On February 22, 2023, the Alaska Volcano Observatory (AVO) raised the alert level of Trident Volcano to ADVISORY and the Aviation Color Code to YELLOW due to an increase in seismic activity beneath the volcano. The last eruption at this volcano was in 1974 (VEI 3).
Earthquakes under Trident are occurring at an average rate of about 10 per day since January 1, 2023. The earthquake depths are mostly located in the shallow crust, with depths less than 6 km (3.7 miles) below sea level.
This activity began on August 24, 2022, with depths mostly around 25 km (15.5 miles) below sea level, and became progressively shallower to around 5 km (3.1 miles) over the following four days. The largest event since August was an M4.6 quake on November 20, but most earthquakes are much smaller.
The recent increase in seismic activity does not indicate an imminent eruption of Trident, and AVO has not detected any other signs of unrest.
Increases in seismic activity have been detected previously at Trident and other similar volcanoes, with no subsequent eruptions. The Alaska Volcano Observatory expects additional shallow seismicity and other signs of unrest, such as gas emissions, elevated surface temperatures, and surface deformation to precede any future eruption if one were to occur.
Trident Volcano’s eruptive history includes multiple explosive eruptions, with a maximum Volcanic Explosivity Index (VEI) of 3. The most recent confirmed eruption occurred on July 15, 1974, with a maximum VEI of 3. Other confirmed eruptions with a maximum VEI of 3 occurred in 1968, 1967, 1964, 1963, 1962, and 1953. An eruption with a maximum VEI of 2 occurred in 1961, 1957, and 1950. An eruption with a maximum VEI of 1 occurred in 1913 (September).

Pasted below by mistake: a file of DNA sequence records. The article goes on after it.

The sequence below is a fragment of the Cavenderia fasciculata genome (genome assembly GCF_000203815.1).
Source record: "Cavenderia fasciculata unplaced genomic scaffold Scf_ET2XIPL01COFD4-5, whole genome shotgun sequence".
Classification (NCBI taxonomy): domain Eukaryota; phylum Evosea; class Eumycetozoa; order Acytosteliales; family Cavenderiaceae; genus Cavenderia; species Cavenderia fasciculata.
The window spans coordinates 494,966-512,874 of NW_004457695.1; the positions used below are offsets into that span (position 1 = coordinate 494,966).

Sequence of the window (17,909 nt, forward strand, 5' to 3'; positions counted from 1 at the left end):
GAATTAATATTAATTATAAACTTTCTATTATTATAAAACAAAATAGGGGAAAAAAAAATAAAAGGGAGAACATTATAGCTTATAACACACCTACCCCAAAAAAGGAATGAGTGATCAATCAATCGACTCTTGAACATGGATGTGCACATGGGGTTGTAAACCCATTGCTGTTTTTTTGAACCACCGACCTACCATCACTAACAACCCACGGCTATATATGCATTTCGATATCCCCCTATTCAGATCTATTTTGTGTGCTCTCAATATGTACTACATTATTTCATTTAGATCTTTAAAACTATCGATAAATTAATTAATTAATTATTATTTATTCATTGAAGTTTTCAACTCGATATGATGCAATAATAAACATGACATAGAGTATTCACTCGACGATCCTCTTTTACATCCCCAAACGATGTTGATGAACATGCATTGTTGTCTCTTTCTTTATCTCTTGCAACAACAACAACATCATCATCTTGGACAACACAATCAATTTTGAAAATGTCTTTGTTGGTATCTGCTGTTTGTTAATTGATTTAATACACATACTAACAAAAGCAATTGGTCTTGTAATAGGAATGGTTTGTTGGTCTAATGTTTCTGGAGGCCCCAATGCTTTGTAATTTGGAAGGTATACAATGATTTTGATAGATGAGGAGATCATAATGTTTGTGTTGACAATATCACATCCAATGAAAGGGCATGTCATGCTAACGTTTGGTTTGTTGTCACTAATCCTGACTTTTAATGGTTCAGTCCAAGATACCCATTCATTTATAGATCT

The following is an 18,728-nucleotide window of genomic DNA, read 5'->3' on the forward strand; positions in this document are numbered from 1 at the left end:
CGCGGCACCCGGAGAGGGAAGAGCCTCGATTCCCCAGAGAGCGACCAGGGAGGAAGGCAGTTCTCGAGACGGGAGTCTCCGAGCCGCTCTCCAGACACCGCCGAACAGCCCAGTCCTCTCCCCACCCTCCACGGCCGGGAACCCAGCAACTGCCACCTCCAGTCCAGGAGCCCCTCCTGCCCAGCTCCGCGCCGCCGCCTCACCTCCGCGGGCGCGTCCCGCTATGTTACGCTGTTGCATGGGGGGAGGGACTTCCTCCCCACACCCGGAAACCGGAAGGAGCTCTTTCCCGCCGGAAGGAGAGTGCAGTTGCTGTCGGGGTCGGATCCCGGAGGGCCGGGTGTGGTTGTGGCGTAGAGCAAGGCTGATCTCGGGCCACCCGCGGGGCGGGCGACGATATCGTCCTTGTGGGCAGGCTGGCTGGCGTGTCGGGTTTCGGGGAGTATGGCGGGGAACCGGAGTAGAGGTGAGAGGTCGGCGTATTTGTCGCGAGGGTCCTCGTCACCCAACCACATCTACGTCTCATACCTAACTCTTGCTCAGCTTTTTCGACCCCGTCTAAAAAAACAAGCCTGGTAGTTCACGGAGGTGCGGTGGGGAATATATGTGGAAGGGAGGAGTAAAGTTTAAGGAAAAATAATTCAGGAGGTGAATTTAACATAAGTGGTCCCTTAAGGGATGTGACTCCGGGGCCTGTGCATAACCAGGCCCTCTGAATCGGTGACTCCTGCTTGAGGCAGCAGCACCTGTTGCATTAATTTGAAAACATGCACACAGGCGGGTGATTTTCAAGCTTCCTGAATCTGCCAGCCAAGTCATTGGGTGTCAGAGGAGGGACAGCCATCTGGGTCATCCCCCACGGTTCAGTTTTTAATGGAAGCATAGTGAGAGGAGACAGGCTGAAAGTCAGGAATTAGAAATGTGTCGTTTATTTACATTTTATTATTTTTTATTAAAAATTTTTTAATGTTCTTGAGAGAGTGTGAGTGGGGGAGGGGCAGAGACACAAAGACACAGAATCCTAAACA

The Trident stratovolcano cluster was named for the three prominent peaks that were the most visible features at the summit prior to 1953.
The andesitic-dacitic group consists of four overlapping stratovolcanoes and numerous flank lava domes, including Falling Mountain and Mt. Cerberus on the far west flank.
The summit complex is located 3 – 5 km (1.8 – 3.1 miles) SE of Novarupta volcano, and merges along a ridge to the NE with Katmai.
The three oldest Trident volcanoes are glaciated and Pleistocene in age, while the youngest, Southwest Trident, was formed during historical time.
Eruptions migrated through time from the NE to the SW. In 1953 a new lava dome began growing on the SW flank of Trident I volcano.
A series of thick andesitic lava flows were erupted between 1953 and 1968, forming a cone with 400 – 800 m (1 312 – 2 624 feet) of local relief.
Periodic explosions took place until 1974, and the current summit contains a 350 m (1 148 feet) wide crater.
Some of the distal lava flows from West Trident stratovolcano collapsed into the Novarupta vent during its 1912 eruption.2
1 Trident volcano – AVO/USGS Volcanic Activity Notice – Issued on February 22, 2023
2 Trident volcano – Geological summary – GVP
Featured image credit: USGS/AVO, Matt Loewen
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